Imaginative Teaching Resources & Inspirational Career Ideas from the Chilled Food Industry
We’ve come up with some fun food science experiments you can do at home with your children. No specific knowledge required and you don’t need special equipment – everything you need is already sitting in your kitchen cupboard.
Morgan and Tilly spent a fun couple of hours trying these out. They’re both at primary school. If your child is a similar age during their usual science classes they’re likely to be thinking about changes, whether it’s a physical change – melting or a chemical changes as in combustion (don’t worry this isn’t going to get dangerous!)
When we shake that salad dressing ready to drizzle over our food we’re creating a physical reaction. The contents of the bottle are melting into each other. Here’s how you see it happen…..
Grab a Calpol syringe (we’ve all got them!) and a tablespoon of cooking oil and table spoon of water. You’ll also need a few drops of washing up liquid.
With a finger carefully over the end of the syringe add the oil and the water. It’s easy to see how they separate.
Put the plunger in and even after you shake them up they will still divide into two.
Add a drop of washing up liquid and shake the syringe again. What happens? The oil and water mixes together.
Here comes the science – Water molecules are strongly attracted to each other, this is the same for oil, because they are more attracted to their own molecules they just don’t mix together. Detergent is attracted to both water and oil helping them join together and form something called an emulsion.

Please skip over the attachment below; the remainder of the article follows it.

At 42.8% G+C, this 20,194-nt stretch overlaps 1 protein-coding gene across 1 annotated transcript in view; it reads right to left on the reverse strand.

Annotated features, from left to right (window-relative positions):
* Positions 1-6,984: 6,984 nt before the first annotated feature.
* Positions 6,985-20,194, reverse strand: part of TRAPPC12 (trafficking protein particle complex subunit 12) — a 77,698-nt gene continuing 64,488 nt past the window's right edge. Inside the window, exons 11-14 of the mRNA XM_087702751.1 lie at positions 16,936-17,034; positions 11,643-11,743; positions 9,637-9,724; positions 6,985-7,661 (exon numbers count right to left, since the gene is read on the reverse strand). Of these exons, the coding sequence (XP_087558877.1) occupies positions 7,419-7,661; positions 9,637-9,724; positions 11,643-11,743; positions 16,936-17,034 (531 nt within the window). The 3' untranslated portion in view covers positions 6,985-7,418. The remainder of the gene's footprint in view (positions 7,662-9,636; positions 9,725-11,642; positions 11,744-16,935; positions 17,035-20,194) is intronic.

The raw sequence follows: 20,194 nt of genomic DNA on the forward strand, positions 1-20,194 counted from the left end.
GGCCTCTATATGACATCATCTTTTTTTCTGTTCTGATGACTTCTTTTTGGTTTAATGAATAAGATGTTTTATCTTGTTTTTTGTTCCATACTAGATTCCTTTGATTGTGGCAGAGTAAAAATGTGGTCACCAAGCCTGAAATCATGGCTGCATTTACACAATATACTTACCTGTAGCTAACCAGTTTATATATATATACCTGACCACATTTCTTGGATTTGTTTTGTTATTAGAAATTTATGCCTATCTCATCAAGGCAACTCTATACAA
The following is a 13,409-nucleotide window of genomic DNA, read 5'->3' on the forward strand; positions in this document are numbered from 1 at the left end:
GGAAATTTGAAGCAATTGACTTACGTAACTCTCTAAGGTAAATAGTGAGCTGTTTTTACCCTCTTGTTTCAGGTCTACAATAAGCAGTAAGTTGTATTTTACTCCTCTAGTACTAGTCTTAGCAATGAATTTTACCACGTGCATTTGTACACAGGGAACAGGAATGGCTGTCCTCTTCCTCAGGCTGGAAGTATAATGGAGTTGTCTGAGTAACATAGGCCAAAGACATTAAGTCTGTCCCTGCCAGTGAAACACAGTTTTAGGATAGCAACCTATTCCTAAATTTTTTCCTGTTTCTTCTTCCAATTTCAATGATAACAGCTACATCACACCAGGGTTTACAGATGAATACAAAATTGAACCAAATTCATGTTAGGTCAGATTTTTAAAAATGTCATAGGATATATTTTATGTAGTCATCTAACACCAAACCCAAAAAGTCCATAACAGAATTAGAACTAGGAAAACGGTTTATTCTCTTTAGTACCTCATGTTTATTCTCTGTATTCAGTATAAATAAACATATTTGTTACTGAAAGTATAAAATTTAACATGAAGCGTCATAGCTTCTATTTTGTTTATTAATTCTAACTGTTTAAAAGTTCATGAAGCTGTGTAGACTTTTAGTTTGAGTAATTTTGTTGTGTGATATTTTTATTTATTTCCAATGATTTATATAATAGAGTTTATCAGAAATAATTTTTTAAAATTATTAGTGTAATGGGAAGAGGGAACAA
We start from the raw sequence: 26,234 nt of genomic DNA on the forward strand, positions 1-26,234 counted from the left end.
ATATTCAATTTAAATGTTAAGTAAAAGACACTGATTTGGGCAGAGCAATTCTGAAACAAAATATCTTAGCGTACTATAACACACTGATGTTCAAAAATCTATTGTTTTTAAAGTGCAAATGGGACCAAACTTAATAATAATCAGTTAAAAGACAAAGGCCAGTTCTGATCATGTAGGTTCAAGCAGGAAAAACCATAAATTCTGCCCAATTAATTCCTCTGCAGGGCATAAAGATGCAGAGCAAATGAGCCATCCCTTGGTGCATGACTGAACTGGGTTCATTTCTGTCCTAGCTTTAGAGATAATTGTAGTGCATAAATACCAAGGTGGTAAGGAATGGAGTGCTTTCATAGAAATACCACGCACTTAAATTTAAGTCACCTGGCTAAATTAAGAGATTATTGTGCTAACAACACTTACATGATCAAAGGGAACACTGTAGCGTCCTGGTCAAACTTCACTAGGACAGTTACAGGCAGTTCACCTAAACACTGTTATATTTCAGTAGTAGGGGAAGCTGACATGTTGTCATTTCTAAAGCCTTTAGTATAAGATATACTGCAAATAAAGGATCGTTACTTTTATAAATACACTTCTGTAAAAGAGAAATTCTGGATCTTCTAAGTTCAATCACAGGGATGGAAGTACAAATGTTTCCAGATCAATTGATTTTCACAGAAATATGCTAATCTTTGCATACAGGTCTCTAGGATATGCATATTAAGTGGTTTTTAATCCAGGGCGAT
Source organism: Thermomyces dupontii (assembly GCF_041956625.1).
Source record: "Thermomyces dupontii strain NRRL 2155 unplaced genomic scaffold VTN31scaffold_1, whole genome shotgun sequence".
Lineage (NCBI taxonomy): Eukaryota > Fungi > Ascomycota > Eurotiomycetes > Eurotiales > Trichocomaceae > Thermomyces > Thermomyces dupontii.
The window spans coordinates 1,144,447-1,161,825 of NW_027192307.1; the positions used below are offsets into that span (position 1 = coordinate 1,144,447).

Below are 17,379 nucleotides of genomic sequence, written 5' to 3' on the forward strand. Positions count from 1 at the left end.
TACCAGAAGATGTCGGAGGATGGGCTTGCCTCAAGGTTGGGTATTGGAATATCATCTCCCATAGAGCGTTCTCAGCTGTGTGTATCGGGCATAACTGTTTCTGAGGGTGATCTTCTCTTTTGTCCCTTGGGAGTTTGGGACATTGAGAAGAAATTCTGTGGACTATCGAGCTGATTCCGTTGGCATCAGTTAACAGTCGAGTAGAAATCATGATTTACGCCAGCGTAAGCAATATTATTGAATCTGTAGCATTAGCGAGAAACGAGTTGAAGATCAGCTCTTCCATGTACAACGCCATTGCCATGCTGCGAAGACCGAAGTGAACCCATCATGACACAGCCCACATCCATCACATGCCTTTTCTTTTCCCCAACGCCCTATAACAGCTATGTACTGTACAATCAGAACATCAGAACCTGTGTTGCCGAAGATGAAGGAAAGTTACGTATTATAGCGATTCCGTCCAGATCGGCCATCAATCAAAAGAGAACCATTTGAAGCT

Ready for another one….?
This is an easy one. You just need one of those flying saucer sweets.
When you pop it in your mouth how does it feel? Fizzy isn’t it? It’s the sherbet in them. This is citric acid and sodium bicarbonate which are both harmless. As a dry powder inside the flying saucer nothing happens but when the moisture of our saliva dissolves the outside – wow – the powder dissolves and the chemicals react in a fizz.
The reaction also takes in heat so, how does your mouth feel – cooler, yes? This is an endothermic reaction. See, we’re doing science aren’t we?
Now for another…..
We all know we eat with our eyes and our other senses too tell us how good, or how bad, our food is.
Grab some different colour jellies and test it for yourself.
Take some plain raspberry jelly, divide it up into small pots and dye it with different food colouring. What does the jelly taste of now? No prompting! Green might well now ‘taste’ of apple! And an orange dye might make you think it’s mango. But of course it’s all still raspberry. All you’ve changed in the colour. Not the flavour.
Get your child to hold their nose too. What flavours can they taste now?
And finally – for our last storecupboard science idea…
Using our Calpol syringes (cleaned out from the earlier experiment 😊) and mini marshmallows we can have fun with gas pressure.
Pop the marshmallow in the syringe, block the end with a finger and pull up the plunger. That marshmallow is getting bigger. This happens because the air pressure inside the syringe is reduced so the bubbles of air expand, making the marshmallow expand too. Push the plunger back down and the marshmallow gets smaller again. Magic? No store cupboard science 😊
These ideas were originally developed with our friend, award-winning science teacher and author Sam Holyman. The full lesson plans (with guidance for teachers) can be found on our site here and in a PowerPoint here.